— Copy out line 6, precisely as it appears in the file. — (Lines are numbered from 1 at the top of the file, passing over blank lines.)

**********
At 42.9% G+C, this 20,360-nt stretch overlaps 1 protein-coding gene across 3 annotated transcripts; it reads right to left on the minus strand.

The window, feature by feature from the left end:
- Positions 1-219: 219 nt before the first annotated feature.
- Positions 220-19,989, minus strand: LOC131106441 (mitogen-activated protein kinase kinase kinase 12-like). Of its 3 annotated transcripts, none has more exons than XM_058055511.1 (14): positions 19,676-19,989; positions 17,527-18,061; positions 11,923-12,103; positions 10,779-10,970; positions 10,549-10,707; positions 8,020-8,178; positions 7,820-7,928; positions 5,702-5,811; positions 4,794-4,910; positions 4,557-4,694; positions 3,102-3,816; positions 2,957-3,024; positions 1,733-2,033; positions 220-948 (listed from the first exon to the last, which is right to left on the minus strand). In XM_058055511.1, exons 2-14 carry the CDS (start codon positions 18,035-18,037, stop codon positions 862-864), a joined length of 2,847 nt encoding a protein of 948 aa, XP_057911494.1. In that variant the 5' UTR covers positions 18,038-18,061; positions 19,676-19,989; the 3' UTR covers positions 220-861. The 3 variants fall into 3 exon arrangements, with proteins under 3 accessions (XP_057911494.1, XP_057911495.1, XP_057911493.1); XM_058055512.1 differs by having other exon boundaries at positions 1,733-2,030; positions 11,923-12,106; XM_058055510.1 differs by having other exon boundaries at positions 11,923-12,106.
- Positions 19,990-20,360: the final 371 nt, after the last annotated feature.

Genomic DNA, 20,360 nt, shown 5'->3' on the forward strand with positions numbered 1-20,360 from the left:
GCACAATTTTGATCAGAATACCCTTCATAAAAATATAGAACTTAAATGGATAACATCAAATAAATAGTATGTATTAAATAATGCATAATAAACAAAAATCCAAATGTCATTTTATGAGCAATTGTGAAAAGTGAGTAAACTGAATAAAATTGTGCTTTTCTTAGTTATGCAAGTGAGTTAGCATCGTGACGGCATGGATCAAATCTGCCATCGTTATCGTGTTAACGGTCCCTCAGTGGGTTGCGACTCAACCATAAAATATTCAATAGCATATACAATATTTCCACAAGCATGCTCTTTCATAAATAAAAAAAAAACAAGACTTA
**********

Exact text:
Genomic DNA, 20,360 nt, shown 5'->3' on the forward strand with positions numbered 1-20,360 from the left: